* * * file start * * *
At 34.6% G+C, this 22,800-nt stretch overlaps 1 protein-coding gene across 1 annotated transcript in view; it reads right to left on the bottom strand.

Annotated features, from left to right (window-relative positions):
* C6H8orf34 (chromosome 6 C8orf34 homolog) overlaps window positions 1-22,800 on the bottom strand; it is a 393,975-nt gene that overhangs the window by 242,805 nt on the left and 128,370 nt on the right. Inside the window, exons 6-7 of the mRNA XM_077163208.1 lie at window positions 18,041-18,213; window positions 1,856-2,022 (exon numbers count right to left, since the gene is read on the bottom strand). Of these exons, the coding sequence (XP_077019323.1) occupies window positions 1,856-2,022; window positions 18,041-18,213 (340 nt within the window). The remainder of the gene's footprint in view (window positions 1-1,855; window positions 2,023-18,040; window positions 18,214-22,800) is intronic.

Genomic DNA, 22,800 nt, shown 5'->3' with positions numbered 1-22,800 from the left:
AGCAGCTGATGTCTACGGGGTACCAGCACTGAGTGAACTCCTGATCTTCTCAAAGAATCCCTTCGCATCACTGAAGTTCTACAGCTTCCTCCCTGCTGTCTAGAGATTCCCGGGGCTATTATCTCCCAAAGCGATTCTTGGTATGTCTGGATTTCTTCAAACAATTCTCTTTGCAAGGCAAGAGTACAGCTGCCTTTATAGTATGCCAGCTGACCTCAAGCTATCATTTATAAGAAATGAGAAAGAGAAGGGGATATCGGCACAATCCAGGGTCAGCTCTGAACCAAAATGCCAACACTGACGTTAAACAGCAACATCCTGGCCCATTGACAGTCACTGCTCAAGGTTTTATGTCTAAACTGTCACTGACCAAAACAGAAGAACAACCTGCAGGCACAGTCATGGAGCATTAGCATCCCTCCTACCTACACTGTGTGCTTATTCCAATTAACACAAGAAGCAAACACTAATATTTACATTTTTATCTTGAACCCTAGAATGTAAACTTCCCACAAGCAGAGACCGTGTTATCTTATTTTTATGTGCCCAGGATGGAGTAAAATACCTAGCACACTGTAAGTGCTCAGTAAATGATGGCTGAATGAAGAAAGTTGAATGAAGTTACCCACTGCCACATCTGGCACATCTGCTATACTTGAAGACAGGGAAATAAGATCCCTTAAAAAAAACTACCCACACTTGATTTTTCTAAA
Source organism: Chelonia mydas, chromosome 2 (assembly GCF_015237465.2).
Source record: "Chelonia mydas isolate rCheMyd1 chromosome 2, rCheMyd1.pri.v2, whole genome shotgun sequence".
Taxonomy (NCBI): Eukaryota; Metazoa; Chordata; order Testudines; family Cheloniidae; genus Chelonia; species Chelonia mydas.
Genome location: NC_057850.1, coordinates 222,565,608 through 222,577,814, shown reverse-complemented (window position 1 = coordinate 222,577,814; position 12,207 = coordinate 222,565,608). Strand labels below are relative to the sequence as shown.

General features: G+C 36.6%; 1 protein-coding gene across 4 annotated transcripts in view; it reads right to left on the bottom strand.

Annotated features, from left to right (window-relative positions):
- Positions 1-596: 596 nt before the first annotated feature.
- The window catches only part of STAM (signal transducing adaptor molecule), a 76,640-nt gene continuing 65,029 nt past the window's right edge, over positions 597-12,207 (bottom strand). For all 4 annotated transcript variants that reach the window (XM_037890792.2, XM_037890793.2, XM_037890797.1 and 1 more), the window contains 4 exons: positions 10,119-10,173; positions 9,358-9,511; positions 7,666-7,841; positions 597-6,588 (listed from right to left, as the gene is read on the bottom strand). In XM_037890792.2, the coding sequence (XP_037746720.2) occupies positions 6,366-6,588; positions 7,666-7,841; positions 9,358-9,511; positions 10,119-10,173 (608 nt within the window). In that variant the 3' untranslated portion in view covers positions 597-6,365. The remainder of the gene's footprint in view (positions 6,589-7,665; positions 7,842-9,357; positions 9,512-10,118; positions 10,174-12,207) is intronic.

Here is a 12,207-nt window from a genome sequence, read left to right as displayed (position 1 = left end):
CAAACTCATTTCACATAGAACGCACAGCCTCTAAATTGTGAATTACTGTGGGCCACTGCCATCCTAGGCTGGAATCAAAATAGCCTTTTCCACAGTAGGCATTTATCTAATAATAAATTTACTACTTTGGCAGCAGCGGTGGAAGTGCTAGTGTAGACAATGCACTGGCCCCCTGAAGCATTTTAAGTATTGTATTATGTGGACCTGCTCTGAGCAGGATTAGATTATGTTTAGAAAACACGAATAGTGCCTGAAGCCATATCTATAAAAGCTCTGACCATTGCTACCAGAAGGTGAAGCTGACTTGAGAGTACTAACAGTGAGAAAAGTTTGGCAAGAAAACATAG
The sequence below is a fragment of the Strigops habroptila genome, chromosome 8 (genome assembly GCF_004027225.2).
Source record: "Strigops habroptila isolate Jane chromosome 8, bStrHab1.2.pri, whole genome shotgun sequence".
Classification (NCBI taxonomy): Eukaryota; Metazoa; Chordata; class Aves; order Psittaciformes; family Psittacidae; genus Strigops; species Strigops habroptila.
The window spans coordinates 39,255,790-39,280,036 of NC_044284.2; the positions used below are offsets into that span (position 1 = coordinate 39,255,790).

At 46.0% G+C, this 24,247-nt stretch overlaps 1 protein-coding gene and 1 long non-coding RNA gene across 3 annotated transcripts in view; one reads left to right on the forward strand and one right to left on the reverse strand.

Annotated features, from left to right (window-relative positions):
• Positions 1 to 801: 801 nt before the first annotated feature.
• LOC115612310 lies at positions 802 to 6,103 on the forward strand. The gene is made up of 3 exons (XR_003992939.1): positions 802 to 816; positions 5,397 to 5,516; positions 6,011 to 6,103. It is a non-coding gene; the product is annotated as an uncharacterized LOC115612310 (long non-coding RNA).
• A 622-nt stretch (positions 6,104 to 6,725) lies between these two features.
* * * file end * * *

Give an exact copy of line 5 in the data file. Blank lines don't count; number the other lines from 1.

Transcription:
AGCAGCTGATGTCTACGGGGTACCAGCACTGAGTGAACTCCTGATCTTCTCAAAGAATCCCTTCGCATCACTGAAGTTCTACAGCTTCCTCCCTGCTGTCTAGAGATTCCCGGGGCTATTATCTCCCAAAGCGATTCTTGGTATGTCTGGATTTCTTCAAACAATTCTCTTTGCAAGGCAAGAGTACAGCTGCCTTTATAGTATGCCAGCTGACCTCAAGCTATCATTTATAAGAAATGAGAAAGAGAAGGGGATATCGGCACAATCCAGGGTCAGCTCTGAACCAAAATGCCAACACTGACGTTAAACAGCAACATCCTGGCCCATTGACAGTCACTGCTCAAGGTTTTATGTCTAAACTGTCACTGACCAAAACAGAAGAACAACCTGCAGGCACAGTCATGGAGCATTAGCATCCCTCCTACCTACACTGTGTGCTTATTCCAATTAACACAAGAAGCAAACACTAATATTTACATTTTTATCTTGAACCCTAGAATGTAAACTTCCCACAAGCAGAGACCGTGTTATCTTATTTTTATGTGCCCAGGATGGAGTAAAATACCTAGCACACTGTAAGTGCTCAGTAAATGATGGCTGAATGAAGAAAGTTGAATGAAGTTACCCACTGCCACATCTGGCACATCTGCTATACTTGAAGACAGGGAAATAAGATCCCTTAAAAAAAACTACCCACACTTGATTTTTCTAAA